Steven J. Bilodeau

 

X

   

Chair

   

X

 

Andrew M. Caggia

 

X

           

X

 

Robert L. Ciardella (1)

 

X

           

Chair

 

Karl H. Funke

 

X

   

X

         
                         

Total committee size:

    5       3       3  
                         

Other Directors:

                       

James A. Donahue

                       

Luis A. Müller

                       
                         

Number of Meetings in 2017

    9       7       4  

 

 

(1) Lead Independent Director.

 

11

 

 

Audit Committee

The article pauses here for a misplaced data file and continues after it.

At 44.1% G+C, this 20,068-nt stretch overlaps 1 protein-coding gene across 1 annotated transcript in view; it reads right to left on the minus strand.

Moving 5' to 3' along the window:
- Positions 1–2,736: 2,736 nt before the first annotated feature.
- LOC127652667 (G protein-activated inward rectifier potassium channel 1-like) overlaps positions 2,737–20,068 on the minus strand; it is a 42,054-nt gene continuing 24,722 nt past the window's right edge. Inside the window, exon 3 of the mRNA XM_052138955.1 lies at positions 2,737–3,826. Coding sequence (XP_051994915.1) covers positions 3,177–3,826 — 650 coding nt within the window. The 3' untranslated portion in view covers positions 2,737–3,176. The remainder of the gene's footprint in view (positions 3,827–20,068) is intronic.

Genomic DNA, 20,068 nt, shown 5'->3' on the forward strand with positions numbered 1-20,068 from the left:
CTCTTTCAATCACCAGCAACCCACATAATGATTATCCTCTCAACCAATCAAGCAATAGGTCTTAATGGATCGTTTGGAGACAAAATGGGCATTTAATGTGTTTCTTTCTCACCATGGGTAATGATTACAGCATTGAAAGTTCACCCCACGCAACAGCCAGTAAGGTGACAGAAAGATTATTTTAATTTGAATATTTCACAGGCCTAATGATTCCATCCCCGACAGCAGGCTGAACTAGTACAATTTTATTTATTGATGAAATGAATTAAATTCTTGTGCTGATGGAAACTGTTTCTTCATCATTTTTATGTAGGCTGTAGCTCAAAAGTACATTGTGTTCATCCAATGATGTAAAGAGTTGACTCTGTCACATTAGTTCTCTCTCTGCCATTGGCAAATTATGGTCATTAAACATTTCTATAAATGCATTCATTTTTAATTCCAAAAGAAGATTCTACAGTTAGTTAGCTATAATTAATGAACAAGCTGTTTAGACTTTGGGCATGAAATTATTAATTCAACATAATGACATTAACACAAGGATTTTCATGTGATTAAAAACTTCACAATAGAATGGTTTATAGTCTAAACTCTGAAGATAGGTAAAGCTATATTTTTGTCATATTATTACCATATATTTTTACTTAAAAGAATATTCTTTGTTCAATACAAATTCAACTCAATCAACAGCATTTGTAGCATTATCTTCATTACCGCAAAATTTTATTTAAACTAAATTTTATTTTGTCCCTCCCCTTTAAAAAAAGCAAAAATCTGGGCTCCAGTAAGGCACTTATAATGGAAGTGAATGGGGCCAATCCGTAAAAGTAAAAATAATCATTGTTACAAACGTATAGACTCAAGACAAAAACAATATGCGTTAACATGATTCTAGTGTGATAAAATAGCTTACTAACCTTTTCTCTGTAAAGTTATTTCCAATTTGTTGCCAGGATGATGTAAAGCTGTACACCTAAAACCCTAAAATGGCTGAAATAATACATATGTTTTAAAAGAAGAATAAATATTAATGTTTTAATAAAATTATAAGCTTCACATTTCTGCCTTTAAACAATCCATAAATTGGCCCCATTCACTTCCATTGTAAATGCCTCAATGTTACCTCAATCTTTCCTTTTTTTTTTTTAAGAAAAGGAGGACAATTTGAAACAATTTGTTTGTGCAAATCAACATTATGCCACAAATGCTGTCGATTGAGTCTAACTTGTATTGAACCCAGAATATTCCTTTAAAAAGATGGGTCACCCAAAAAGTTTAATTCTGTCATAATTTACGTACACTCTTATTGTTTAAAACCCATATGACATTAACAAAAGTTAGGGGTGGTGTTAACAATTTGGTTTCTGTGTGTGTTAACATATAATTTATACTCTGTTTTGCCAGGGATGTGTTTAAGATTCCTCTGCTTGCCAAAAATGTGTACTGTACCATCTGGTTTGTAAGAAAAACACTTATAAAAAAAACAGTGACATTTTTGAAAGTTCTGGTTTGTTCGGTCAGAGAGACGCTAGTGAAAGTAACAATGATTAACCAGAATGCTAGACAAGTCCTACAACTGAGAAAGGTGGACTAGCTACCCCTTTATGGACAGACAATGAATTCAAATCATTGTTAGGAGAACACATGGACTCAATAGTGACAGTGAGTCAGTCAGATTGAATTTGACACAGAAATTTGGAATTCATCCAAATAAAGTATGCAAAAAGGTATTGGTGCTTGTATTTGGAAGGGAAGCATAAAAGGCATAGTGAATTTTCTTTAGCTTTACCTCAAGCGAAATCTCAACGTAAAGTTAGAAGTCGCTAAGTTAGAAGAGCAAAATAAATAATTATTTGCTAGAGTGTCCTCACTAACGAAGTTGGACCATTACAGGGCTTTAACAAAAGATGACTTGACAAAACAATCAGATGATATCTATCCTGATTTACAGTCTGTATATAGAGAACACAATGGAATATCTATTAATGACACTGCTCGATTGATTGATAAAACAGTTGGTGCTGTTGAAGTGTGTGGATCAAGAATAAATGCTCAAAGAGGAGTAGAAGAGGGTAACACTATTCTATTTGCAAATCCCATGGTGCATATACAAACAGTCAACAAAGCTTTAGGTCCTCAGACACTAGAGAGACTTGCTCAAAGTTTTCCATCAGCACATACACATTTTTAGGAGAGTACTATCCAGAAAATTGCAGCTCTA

Cohu has a separately designated standing Audit Committee established in accordance with the Securities Exchange Act of 1934, as amended. The Audit Committee assists the Board in fulfilling its responsibilities for general oversight of the integrity of Cohu ’s financial statements, Cohu’s compliance with legal and regulatory requirements, the independent registered public accounting firm’s qualifications and independence, risk assessment and risk management. Among other things, the Audit Committee prepares the Audit Committee report for inclusion in the annual proxy statement; annually reviews the Audit Committee charter and the committee’s performance; appoints, evaluates and approves the fees of Cohu’s independent registered public accounting firm; reviews and approves the scope of the annual audit, the audit fee and the financial statements; reviews Cohu’s disclosure controls and procedures, internal controls, including such controls over financial reporting, information security policies and corporate policies with respect to financial information and earnings guidance; oversees investigations into complaints concerning financial and accounting matters; and reviews other risks that may have a significant impact on Cohu’s financial statements. The Audit Committee works closely with management as well as Cohu’s independent registered public accounting firm. The Audit Committee has the authority to obtain advice and assistance from, and receive appropriate funding from Cohu for, outside legal, accounting or other advisors as the Audit Committee deems necessary in order to carry out its duties.